Imagine Scholar, an educational program for children living in rural South Africa, is hosting its annual yard sale event in the parking lot of Kenmore’s Northlake Lutheran Church from Aug. 15-17.
All the proceeds collected from the multi-day charity event will go back to the program.
Founded in 2009 by Corey Johnson, a University of Washington alumnus, Imagine Scholar gives students the opportunity to refine their skills in non-traditional subjects including communication and media literacy, health and well-being and more.
The program began in 2009 when Johnson went on a trip to South Africa for a project. While he was there, he met a young man who he said was “doing everything right.” The young man was a motivated student and an active member of his community. But because he lived in a rural area, he didn’t have a lot of opportunities.
“That was the starting point, and it grew from there,” Johnson said.
The interaction inspired Johnson to start a general enrichment program in rural South Africa, which became Imagine Scholar. The first group comprised about five students who, like the young man Johnson met, had shown noticeable academic potential.
Classes were held on top of students’ government-mandated sessions and took place in the backyard of a women’s crisis center. Johnson said the early days involved a lot of trial and error, feedback and a lot of borrowing from other educators and programs.
“It was pretty much built with the students — kind of co-created,” he said.
When Johnson first started the school, he didn’t have a big network — something he attributes to his Yakima upbringing — and didn’t have enough money for the program to realize its full potential. While at home, Johnson brainstormed ideas with the mother of one of his college friends, Barbara Lloyd, on how he could raise money.
Lloyd, who has a background in business, told Johnson that her other daughter sometimes hosted garage sales with her college roommates to raise money for utilities. Typically, the amount earned would be more than enough.
“It’s quick, down and dirty,” Lloyd said. “When it’s over, it’s over.”
Inspired by Lloyd’s suggestion, the first Imagine Scholar Yard Sale, which is now an annual event, came to be. The first one was held on Lloyd’s property, with items coming from family and friends.
Johnson estimates that the first sale garnered Imagine Scholar around $1,000. At the time, that was a huge number.
Now, though, it might seem small in comparison to the $10,000 the organization raised last year. Still, it helped Imagine Scholar attain what Johnson describes as its “bare necessities,” which included more books and funds to make improvements to the curriculum.
In the decade since both the program and yard sale’s inceptions, Imagine Scholar has expanded its capabilities. It used to be just Johnson steering the ship, but now the program has a seven-to-eight-member staff. Classes are 26 hours a week rather than the initial two. Students can now study abroad in places like the United States, Hong Kong, Norway and the Netherlands.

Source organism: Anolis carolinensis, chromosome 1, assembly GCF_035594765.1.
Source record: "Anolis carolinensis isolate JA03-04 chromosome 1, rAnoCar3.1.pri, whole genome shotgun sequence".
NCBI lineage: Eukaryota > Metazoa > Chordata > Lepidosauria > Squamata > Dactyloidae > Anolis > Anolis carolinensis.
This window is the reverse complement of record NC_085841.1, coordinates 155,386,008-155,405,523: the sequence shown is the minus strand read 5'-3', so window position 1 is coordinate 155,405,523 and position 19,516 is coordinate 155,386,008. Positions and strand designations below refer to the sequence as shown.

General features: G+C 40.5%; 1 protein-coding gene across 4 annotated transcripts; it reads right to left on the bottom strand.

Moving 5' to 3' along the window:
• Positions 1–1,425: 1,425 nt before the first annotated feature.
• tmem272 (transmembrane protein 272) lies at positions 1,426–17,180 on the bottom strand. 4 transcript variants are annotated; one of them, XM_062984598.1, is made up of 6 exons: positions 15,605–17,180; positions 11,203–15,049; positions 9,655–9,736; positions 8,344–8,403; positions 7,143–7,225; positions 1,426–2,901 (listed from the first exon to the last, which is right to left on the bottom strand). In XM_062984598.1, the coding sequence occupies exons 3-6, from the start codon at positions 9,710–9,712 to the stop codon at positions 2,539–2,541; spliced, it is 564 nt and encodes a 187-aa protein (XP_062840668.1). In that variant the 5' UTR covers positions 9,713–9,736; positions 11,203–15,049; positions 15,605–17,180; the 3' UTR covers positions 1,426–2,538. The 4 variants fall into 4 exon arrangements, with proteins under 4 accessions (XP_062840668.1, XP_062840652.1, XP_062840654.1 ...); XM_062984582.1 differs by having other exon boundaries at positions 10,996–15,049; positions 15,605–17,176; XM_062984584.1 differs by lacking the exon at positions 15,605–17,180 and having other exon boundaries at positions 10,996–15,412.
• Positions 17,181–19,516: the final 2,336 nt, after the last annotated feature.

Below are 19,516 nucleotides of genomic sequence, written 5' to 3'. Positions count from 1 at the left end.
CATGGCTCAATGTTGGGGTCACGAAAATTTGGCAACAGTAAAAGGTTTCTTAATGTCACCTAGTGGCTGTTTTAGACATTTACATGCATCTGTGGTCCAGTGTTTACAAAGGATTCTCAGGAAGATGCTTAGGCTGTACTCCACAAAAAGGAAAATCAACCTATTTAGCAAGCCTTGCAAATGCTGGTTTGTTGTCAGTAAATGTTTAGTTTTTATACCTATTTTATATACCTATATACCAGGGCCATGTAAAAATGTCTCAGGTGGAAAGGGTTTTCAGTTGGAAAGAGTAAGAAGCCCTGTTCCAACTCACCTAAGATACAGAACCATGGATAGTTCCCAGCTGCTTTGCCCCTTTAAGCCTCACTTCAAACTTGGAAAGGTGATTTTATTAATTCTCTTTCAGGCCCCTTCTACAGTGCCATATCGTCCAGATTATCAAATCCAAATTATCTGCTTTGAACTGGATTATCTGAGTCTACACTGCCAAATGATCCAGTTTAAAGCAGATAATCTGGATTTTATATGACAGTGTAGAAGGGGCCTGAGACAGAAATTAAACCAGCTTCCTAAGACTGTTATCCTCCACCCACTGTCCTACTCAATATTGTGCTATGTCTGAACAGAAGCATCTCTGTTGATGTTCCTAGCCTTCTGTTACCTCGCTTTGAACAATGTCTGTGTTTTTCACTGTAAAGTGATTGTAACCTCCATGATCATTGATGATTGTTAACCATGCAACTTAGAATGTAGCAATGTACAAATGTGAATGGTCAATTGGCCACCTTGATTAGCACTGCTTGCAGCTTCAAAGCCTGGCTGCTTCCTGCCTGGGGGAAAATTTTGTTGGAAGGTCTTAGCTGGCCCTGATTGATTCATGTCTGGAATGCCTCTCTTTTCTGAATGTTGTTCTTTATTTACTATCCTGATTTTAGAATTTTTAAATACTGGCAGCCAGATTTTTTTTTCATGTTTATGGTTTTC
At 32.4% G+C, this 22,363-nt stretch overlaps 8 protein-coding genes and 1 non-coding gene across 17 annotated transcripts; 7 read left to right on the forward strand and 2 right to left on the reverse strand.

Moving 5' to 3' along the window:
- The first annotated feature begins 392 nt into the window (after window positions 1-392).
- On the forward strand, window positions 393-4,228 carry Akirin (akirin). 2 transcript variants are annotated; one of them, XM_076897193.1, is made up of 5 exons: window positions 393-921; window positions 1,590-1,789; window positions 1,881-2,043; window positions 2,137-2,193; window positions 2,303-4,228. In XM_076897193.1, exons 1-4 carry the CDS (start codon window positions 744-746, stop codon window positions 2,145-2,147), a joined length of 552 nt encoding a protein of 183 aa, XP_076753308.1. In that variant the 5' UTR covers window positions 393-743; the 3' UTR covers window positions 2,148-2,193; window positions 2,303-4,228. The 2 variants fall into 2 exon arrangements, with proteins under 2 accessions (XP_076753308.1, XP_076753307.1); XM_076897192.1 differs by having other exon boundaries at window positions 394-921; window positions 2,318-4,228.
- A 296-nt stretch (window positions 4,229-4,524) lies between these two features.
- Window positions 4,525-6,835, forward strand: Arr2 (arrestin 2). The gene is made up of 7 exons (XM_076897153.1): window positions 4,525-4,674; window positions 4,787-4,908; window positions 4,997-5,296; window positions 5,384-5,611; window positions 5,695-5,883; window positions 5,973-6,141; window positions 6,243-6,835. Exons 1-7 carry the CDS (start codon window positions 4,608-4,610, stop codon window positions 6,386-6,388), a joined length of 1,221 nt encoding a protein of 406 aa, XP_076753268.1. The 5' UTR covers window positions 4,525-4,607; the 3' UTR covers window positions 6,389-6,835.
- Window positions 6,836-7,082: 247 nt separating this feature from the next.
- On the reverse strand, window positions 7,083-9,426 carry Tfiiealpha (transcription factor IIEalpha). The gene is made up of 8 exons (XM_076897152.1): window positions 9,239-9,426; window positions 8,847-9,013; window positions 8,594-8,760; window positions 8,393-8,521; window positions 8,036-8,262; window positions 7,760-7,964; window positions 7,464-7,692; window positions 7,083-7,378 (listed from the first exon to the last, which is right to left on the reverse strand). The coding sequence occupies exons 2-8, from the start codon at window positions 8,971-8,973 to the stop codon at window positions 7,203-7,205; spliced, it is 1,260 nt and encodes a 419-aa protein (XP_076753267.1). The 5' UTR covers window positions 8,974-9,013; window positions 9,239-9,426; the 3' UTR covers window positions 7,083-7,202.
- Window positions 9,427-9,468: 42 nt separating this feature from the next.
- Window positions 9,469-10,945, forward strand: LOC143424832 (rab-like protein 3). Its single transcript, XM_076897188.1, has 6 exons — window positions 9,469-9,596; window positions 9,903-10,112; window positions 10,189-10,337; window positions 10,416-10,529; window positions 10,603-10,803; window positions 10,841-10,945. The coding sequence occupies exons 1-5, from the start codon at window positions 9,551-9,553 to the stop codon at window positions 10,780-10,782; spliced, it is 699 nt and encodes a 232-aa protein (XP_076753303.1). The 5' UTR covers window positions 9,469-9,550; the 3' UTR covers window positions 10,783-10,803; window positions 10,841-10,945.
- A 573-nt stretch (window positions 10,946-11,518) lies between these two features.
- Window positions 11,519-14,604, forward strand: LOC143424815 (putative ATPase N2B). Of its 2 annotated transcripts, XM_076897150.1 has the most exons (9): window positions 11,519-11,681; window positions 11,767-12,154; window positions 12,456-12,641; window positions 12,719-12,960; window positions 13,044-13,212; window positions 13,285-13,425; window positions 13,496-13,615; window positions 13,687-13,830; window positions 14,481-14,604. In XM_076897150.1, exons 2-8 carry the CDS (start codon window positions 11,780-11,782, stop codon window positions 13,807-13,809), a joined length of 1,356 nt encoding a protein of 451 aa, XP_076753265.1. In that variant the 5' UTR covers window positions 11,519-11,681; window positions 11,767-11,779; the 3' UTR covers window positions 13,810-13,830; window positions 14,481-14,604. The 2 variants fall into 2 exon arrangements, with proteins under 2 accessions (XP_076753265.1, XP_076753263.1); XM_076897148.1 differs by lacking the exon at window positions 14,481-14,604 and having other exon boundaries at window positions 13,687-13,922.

More and more students are able to apply than ever. Next year, Johnson is hoping to double the program’s intake from 60 to 120 scholars.
Though the program is no longer as dependent on the yard sale event as it once was due to an increasing number of donors, it’s still something the organization looks forward to every year.
“It continues to get bigger and better,” Megan Nellis, Imagine Scholar’s program director, said. “We’re really excited.”
This year, the Imagine Scholar Yard Sale will be held in the parking lot of Northern Lutheran Church, which is not affiliated with the program. The goal is to raise $12,000, which will go toward regional growth and campus expansion.
It’s not too late for people to donate items or volunteer at the event. Nellis said that “anything and everything” is accepted — as long as it’s not too outdated. Interested community members can either drop items off at one of Imagine Scholar’s storage units, or they can contact a volunteer with the program to pick up their donations. If Eastside residents want to volunteer, they can contact the organization.
When asked what it’s been like to see her brainchild grow over the years, Lloyd said it’s been satisfying knowing that students have benefited as a result of the yard sale.
“It’s very rewarding,” Lloyd said. “It’s a lot of work, but in a relatively short period of time to be able to make that kind of a contribution to the organization makes it worth it.”
For Johnson and Nellis, the event itself is always a memorable experience, and one they look forward to.
“I love going to yard sales,” Nellis said. “For me, it’s the most epic one. It gives you a glimpse into the human spirit.”
Johnson added, “It’s fun just to meet people. Every year we get a bunch of new people and volunteers…It is in some ways an outreach event as well.”
Johnson hopes that Imagine Scholar can eventually get to a place where it can be run by the program’s alumni. He has always had a 15-year vision for Imagine Scholar, and part of it included it being community run.
“We’ll always be involved,” Johnson said. “But we always wanted it to be something like scaffolding — something they can take over.”
For more information about the event, visit tinyurl.com/y6o8cwpe or contact Megan@imagine scholar.org.